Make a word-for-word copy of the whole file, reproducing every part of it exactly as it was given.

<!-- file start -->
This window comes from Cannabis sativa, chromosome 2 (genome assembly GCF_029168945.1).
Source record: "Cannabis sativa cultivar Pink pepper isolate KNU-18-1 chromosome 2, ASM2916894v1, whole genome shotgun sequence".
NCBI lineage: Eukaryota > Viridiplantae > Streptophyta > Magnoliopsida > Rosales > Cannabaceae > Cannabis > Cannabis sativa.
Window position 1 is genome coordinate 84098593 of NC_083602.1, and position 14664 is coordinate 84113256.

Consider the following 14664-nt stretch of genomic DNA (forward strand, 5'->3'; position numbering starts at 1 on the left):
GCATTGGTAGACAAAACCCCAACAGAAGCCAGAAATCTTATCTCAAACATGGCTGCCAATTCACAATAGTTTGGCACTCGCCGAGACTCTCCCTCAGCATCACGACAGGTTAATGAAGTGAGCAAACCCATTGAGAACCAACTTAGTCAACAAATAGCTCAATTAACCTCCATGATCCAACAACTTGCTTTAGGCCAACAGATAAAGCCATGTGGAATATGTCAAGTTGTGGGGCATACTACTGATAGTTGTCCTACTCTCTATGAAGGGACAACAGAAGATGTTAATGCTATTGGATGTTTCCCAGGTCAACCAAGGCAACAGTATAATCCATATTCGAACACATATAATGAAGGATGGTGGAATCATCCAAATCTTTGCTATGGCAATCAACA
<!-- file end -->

This window comes from Cannabis sativa, chromosome 2 (genome assembly GCF_029168945.1).
Source record: "Cannabis sativa cultivar Pink pepper isolate KNU-18-1 chromosome 2, ASM2916894v1, whole genome shotgun sequence".
NCBI lineage: Eukaryota > Viridiplantae > Streptophyta > Magnoliopsida > Rosales > Cannabaceae > Cannabis > Cannabis sativa.
Window position 1 is genome coordinate 84098593 of NC_083602.1, and position 14664 is coordinate 84113256.

Consider the following 14664-nt stretch of genomic DNA (forward strand, 5'->3'; position numbering starts at 1 on the left):
GCATTGGTAGACAAAACCCCAACAGAAGCCAGAAATCTTATCTCAAACATGGCTGCCAATTCACAATAGTTTGGCACTCGCCGAGACTCTCCCTCAGCATCACGACAGGTTAATGAAGTGAGCAAACCCATTGAGAACCAACTTAGTCAACAAATAGCTCAATTAACCTCCATGATCCAACAACTTGCTTTAGGCCAACAGATAAAGCCATGTGGAATATGTCAAGTTGTGGGGCATACTACTGATAGTTGTCCTACTCTCTATGAAGGGACAACAGAAGATGTTAATGCTATTGGATGTTTCCCAGGTCAACCAAGGCAACAGTATAATCCATATTCGAACACATATAATGAAGGATGGTGGAATCATCCAAATCTTTGCTATGGCAATCAACA